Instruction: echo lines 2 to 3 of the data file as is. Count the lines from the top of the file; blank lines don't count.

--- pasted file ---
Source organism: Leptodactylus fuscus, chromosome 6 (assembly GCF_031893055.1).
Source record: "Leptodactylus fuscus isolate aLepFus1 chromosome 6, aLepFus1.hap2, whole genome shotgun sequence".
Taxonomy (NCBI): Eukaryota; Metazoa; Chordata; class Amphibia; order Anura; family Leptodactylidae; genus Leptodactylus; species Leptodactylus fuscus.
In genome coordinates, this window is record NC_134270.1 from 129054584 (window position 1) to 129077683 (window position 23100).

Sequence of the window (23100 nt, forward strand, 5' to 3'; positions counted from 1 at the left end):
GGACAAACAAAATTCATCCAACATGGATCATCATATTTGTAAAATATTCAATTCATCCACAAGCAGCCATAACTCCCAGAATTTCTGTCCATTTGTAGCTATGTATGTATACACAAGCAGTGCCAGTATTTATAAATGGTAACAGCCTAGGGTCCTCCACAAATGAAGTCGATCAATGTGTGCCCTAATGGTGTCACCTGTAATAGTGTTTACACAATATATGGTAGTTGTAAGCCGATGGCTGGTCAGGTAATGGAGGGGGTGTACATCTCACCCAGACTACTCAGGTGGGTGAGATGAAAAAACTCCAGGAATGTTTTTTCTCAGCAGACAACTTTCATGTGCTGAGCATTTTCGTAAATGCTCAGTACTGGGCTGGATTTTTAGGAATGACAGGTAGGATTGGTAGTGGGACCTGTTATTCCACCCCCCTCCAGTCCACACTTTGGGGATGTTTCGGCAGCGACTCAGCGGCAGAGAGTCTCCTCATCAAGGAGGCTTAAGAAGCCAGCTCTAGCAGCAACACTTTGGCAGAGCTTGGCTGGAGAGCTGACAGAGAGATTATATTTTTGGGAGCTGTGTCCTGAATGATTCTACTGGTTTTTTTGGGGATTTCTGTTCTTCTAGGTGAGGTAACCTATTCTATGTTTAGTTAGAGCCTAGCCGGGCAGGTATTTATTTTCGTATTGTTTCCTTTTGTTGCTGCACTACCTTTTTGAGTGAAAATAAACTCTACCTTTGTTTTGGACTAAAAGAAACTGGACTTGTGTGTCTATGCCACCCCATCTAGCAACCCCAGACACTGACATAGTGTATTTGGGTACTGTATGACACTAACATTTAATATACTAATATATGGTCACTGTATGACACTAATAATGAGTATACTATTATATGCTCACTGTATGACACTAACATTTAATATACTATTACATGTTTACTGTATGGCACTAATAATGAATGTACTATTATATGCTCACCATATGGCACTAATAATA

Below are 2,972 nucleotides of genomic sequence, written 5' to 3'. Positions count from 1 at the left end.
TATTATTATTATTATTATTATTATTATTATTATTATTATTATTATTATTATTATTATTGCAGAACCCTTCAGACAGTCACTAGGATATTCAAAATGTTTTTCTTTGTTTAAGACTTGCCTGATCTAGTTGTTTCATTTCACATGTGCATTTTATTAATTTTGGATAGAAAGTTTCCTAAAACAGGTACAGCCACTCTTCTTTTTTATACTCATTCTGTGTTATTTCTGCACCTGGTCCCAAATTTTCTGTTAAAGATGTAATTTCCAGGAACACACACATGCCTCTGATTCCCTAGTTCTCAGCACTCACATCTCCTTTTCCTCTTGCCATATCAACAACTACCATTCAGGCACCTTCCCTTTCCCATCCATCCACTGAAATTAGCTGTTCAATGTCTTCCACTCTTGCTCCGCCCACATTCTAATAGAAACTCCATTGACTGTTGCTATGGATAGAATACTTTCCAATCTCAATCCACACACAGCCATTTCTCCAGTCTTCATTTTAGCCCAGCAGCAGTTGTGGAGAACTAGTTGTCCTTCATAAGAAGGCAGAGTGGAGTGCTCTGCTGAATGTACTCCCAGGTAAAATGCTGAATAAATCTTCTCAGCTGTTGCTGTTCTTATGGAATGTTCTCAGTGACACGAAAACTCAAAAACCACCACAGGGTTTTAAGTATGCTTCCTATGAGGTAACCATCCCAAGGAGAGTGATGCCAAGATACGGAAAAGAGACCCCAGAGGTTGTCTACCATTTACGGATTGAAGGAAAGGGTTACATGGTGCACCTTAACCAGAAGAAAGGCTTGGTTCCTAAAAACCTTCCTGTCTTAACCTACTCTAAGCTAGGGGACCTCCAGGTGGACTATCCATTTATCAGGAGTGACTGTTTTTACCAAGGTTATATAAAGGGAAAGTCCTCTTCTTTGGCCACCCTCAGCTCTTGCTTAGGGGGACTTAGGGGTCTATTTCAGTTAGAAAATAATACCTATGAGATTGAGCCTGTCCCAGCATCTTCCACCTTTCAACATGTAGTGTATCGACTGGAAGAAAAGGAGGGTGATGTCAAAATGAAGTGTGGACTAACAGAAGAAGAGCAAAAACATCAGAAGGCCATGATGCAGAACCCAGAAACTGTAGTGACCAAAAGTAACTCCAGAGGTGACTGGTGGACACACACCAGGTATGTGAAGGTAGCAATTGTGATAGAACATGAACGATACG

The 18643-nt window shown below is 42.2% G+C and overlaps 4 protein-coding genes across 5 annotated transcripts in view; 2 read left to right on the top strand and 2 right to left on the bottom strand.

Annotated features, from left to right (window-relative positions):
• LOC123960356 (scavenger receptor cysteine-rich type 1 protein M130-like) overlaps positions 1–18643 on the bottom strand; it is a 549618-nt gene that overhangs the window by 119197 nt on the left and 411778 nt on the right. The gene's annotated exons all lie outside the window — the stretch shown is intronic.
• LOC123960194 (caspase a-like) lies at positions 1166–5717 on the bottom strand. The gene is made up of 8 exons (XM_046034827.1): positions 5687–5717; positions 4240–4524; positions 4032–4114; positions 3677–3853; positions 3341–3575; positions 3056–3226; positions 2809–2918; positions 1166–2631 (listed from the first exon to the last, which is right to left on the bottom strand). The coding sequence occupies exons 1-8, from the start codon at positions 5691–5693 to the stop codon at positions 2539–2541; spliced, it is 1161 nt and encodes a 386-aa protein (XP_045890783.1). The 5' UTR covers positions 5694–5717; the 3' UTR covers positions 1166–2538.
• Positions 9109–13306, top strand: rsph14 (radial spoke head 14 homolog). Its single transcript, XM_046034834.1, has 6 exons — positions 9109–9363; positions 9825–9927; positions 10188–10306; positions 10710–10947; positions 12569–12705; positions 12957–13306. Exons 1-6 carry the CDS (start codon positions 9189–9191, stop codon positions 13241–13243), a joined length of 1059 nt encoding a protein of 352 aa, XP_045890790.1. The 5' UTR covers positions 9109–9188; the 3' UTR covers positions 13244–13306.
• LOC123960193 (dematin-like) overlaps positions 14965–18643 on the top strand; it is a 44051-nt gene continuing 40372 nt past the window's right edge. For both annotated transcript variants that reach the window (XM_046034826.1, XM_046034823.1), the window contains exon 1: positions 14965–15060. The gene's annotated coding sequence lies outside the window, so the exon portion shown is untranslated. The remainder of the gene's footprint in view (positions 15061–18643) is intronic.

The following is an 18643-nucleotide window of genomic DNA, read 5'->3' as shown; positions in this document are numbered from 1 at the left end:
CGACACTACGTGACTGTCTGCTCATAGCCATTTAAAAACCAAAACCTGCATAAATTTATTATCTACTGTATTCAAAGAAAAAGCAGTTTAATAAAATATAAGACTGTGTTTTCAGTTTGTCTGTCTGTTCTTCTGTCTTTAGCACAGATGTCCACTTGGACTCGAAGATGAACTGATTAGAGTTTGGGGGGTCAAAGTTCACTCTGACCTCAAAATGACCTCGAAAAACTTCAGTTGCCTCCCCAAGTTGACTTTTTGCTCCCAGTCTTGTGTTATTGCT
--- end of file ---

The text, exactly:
Source record: "Leptodactylus fuscus isolate aLepFus1 chromosome 6, aLepFus1.hap2, whole genome shotgun sequence".
Taxonomy (NCBI): Eukaryota; Metazoa; Chordata; class Amphibia; order Anura; family Leptodactylidae; genus Leptodactylus; species Leptodactylus fuscus.